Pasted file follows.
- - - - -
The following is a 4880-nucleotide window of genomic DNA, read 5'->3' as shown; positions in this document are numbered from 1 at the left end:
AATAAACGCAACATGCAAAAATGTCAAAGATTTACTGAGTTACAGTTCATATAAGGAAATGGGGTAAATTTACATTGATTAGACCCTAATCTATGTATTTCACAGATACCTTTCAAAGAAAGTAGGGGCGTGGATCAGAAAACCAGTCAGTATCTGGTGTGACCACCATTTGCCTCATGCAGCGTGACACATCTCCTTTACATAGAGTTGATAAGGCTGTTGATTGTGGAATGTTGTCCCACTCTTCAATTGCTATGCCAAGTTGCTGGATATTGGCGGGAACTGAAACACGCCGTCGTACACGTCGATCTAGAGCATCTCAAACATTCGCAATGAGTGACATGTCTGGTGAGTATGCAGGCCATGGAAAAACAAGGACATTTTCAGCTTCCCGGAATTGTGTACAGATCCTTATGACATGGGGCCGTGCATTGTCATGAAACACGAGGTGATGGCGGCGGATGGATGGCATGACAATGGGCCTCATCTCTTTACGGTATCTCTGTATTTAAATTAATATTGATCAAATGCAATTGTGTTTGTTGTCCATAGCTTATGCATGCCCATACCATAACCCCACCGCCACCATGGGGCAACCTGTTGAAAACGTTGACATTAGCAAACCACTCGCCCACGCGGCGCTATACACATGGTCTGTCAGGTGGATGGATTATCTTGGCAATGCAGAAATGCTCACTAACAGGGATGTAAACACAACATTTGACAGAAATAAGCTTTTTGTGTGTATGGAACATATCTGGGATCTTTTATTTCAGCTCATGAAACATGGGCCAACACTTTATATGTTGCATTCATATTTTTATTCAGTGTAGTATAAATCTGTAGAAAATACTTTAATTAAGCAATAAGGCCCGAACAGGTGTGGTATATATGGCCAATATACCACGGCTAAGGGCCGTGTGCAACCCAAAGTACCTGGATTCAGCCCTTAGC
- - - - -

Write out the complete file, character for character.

The following is a 4880-nucleotide window of genomic DNA, read 5'->3' as shown; positions in this document are numbered from 1 at the left end:
AATAAACGCAACATGCAAAAATGTCAAAGATTTACTGAGTTACAGTTCATATAAGGAAATGGGGTAAATTTACATTGATTAGACCCTAATCTATGTATTTCACAGATACCTTTCAAAGAAAGTAGGGGCGTGGATCAGAAAACCAGTCAGTATCTGGTGTGACCACCATTTGCCTCATGCAGCGTGACACATCTCCTTTACATAGAGTTGATAAGGCTGTTGATTGTGGAATGTTGTCCCACTCTTCAATTGCTATGCCAAGTTGCTGGATATTGGCGGGAACTGAAACACGCCGTCGTACACGTCGATCTAGAGCATCTCAAACATTCGCAATGAGTGACATGTCTGGTGAGTATGCAGGCCATGGAAAAACAAGGACATTTTCAGCTTCCCGGAATTGTGTACAGATCCTTATGACATGGGGCCGTGCATTGTCATGAAACACGAGGTGATGGCGGCGGATGGATGGCATGACAATGGGCCTCATCTCTTTACGGTATCTCTGTATTTAAATTAATATTGATCAAATGCAATTGTGTTTGTTGTCCATAGCTTATGCATGCCCATACCATAACCCCACCGCCACCATGGGGCAACCTGTTGAAAACGTTGACATTAGCAAACCACTCGCCCACGCGGCGCTATACACATGGTCTGTCAGGTGGATGGATTATCTTGGCAATGCAGAAATGCTCACTAACAGGGATGTAAACACAACATTTGACAGAAATAAGCTTTTTGTGTGTATGGAACATATCTGGGATCTTTTATTTCAGCTCATGAAACATGGGCCAACACTTTATATGTTGCATTCATATTTTTATTCAGTGTAGTATAAATCTGTAGAAAATACTTTAATTAAGCAATAAGGCCCGAACAGGTGTGGTATATATGGCCAATATACCACGGCTAAGGGCCGTGTGCAACCCAAAGTACCTGGATTCAGCCCTTAGC